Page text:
Colorado High School student rejects Dhimmitude, Quits Choir

Imagine the uproar if a public high school choir attempted to sing a song about Jesus that included the lyrics, “He is the way, the truth, and the life.” The left wing atheists and secularists would scream bloody murder while insisting that the separation of church and state is at grave risk. Would such objections be labeled racist?

Enter James Harper, a high school senior who had a problem with singing a song which heaped similar praise on Islam’s Allah.

Via Fox News:

A Colorado high school student says he quit the school choir after an Islamic song containing the lyric “there is no truth except Allah” made it into the repertoire.

James Harper, a senior at Grand Junction High School in Grand Junction, put his objection to singing “Zikr,” a song written by Indian composer A.R. Rahman, in an email to Mesa County School District 51 officials. When the school stood by choir director Marcia Wieland’s selection, Harper said, he quit.

“I don’t want to come across as a bigot or a racist, but I really don’t feel it is appropriate for students in a public high school to be singing an Islamic worship song,” Harper told KREX-TV. “This is worshipping another God, and even worshipping another prophet … I think there would be a lot of outrage if we made a Muslim choir say Jesus Christ is the only truth.”

In one of the most blatant displays of dhimmitude, the spokesman for the district doubled down in the face of Harper’s courage:

But district spokesman Jeff Kirtland defended the decision to include the song.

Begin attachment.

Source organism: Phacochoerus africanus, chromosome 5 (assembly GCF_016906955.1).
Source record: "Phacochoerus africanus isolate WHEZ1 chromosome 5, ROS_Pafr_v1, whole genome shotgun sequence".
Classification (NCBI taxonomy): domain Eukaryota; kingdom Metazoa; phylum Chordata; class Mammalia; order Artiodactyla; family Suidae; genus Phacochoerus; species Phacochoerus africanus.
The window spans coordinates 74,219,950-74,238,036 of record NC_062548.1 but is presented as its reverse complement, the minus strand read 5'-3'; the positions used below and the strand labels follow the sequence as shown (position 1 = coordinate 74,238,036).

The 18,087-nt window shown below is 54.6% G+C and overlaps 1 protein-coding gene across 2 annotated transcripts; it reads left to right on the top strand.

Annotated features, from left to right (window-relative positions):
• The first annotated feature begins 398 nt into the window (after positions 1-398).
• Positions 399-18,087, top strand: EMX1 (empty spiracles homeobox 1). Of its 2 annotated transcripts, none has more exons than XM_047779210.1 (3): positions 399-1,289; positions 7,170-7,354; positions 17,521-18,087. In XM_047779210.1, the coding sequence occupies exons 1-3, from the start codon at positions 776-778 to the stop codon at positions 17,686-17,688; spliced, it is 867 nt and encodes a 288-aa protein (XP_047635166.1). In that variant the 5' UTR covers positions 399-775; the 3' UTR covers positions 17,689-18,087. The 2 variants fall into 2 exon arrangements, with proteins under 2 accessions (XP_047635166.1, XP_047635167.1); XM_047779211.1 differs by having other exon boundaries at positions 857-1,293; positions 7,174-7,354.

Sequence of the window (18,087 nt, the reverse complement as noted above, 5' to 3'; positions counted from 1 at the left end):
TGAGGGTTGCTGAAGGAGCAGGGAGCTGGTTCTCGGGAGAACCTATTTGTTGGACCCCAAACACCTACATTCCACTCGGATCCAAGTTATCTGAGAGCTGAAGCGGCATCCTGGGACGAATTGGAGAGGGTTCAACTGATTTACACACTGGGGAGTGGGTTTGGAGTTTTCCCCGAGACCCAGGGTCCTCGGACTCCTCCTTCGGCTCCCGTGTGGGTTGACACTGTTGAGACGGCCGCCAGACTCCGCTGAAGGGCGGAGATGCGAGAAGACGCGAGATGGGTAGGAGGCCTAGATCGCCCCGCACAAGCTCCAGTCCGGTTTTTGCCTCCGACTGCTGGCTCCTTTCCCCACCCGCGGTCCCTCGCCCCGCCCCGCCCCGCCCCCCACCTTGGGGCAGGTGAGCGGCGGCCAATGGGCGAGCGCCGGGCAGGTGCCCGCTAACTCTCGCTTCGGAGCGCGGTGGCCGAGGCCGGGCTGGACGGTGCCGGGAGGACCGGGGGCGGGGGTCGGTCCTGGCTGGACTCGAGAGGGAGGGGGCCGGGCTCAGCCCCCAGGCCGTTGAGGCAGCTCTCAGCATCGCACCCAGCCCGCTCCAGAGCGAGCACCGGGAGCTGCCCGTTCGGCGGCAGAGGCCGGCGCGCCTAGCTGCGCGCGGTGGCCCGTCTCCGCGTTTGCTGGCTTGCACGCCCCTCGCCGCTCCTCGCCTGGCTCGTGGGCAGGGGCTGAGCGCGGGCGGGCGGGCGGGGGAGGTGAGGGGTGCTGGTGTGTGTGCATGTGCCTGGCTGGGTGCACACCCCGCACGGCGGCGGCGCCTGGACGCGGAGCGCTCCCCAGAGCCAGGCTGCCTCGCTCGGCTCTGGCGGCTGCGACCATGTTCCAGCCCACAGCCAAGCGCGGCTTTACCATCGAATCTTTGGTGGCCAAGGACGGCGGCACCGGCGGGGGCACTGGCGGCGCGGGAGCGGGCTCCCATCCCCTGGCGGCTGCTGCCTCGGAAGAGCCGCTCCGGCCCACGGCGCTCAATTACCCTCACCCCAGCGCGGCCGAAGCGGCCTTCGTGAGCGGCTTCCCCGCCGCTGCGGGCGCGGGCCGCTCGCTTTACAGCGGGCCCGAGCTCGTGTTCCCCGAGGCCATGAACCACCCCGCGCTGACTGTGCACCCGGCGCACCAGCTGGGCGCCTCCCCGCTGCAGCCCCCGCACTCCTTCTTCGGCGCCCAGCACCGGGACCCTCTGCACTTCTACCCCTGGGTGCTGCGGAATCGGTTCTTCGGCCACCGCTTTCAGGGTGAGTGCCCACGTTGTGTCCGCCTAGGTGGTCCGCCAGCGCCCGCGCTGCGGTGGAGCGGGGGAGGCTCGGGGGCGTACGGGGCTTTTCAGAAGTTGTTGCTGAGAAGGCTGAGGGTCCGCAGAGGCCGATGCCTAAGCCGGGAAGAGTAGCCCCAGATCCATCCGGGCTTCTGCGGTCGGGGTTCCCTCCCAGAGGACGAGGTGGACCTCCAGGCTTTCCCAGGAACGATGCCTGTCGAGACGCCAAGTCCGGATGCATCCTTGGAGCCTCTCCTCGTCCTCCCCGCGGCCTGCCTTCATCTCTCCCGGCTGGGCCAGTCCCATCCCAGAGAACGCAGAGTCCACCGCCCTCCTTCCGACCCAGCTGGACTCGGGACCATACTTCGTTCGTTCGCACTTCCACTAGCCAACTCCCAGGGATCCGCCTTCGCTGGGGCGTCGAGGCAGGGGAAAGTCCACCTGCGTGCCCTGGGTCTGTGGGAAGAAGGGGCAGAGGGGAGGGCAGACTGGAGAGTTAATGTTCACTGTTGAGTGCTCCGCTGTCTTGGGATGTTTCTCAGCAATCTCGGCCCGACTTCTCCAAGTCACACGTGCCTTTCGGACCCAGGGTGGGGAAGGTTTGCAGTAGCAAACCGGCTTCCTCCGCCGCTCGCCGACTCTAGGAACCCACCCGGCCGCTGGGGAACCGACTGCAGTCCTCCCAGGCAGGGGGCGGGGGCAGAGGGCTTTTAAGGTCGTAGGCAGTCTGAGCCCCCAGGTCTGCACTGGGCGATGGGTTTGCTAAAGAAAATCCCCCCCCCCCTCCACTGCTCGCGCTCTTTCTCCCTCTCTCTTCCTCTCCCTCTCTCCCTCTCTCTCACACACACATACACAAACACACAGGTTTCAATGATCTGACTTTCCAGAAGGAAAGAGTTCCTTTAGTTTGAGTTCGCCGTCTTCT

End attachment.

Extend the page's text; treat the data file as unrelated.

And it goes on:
“Choral music is often devoted to religious themes. … This is not a case where the school is endorsing or promoting any particular religion or other non-educational agenda. The song was chosen because its rhythms and other qualities would provide an opportunity to exhibit the musical talent and skills of the group in competition, not because of its religious message or lyrics,” Kirtland told in an email while noting that the choir “is a voluntary, after-school activity.”

For the record, the song “Prayer of the Children” was written by a Mormon missionary and doesn’t include nearly the same reference to Jesus that the Islamic song, Zikr does to Allah.

Here are the lyrics to Prayer of the Children:

Can you hear the prayer of the children?
On bended knee, in the shadow of an unknown room
Empty eyes with no more tears to cry
Turning heavenward toward the light

Crying jesus, help me
To see the morning light-of one more day
But if i should die before i wake,
I pray my soul to take

Can you feel the hearts of the children?
Aching for home, for something of their very own
Reaching hands, with nothing to hold on to,
But hope for a better day a better day

Crying jesus, help me
To feel the love again in my own land
But if unknown roads lead away from home,
Give me loving arms, away from harm

Can you hear the voice of the children?
Softly pleading for silence in a shattered world?
Angry guns preach a gospel full of hate,
Blood of the innocent on their hands

Crying jesus, help me
To feel the sun again upon my face,
For when darkness clears i know you’re near,
Bringing peace again

Dali cujete sve djecje molitive?
(croatian translation:
‘can you hear all the children’s prayers?’)
Can you hear the prayer of the children?

In the name of fairness, the school is attempting to equate asking Jesus for help with praising Allah as the only god? That’s a difference without a distinction. Still no word on when Kirtland will be approving a song written around John 14:6.

h/t Jihad Watch


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